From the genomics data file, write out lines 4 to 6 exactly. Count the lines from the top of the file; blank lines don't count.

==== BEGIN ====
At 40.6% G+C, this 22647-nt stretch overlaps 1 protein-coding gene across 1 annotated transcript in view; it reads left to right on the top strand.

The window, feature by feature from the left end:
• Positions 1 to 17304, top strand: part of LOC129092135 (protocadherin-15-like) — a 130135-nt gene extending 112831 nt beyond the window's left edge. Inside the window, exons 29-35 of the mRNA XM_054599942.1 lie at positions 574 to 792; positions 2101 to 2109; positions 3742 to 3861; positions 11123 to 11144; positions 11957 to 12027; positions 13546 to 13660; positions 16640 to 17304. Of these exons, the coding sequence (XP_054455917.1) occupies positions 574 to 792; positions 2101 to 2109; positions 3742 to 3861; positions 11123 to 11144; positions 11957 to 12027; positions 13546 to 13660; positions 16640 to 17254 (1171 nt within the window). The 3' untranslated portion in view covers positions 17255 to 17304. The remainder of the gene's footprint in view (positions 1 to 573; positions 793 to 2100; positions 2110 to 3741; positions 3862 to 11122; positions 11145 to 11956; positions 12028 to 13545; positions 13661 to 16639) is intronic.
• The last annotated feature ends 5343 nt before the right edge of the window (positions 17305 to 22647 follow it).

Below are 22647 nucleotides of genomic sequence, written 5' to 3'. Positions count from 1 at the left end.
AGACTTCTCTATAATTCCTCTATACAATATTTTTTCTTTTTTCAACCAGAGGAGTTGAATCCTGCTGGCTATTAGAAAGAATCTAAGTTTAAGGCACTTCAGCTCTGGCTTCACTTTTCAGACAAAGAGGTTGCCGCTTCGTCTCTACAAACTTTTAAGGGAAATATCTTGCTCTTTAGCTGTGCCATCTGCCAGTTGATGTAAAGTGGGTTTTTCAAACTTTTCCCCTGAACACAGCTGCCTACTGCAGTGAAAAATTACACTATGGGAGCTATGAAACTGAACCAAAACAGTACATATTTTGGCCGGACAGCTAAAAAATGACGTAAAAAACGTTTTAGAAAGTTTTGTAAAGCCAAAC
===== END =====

• The last annotated feature ends 5343 nt before the right edge of the window (positions 17305 to 22647 follow it).

Below are 22647 nucleotides of genomic sequence, written 5' to 3'. Positions count from 1 at the left end.
AGACTTCTCTATAATTCCTCTATACAATATTTTTTCTTTTTTCAACCAGAGGAGTTGAATCCTGCTGGCTATTAGAAAGAATCTAAGTTTAAGGCACTTCAGCTCTGGCTTCACTTTTCAGACAAAGAGGTTGCCGCTTCGTCTCTACAAACTTTTAAGGGAAATATCTTGCTCTTTAGCTGTGCCATCTGCCAGTTGATGTAAAGTGGGTTTTTCAAACTTTTCCCCTGAACACAGCTGCCTACTGCAGTGAAAAATTACACTATGGGAGCTATGAAACTGAACCAAAACAGTACATATTTTGGCCGGACAGCTAAAAAATGACGTAAAAAACGTTTTAGAAAGTTTTGTAAAGCCAAAC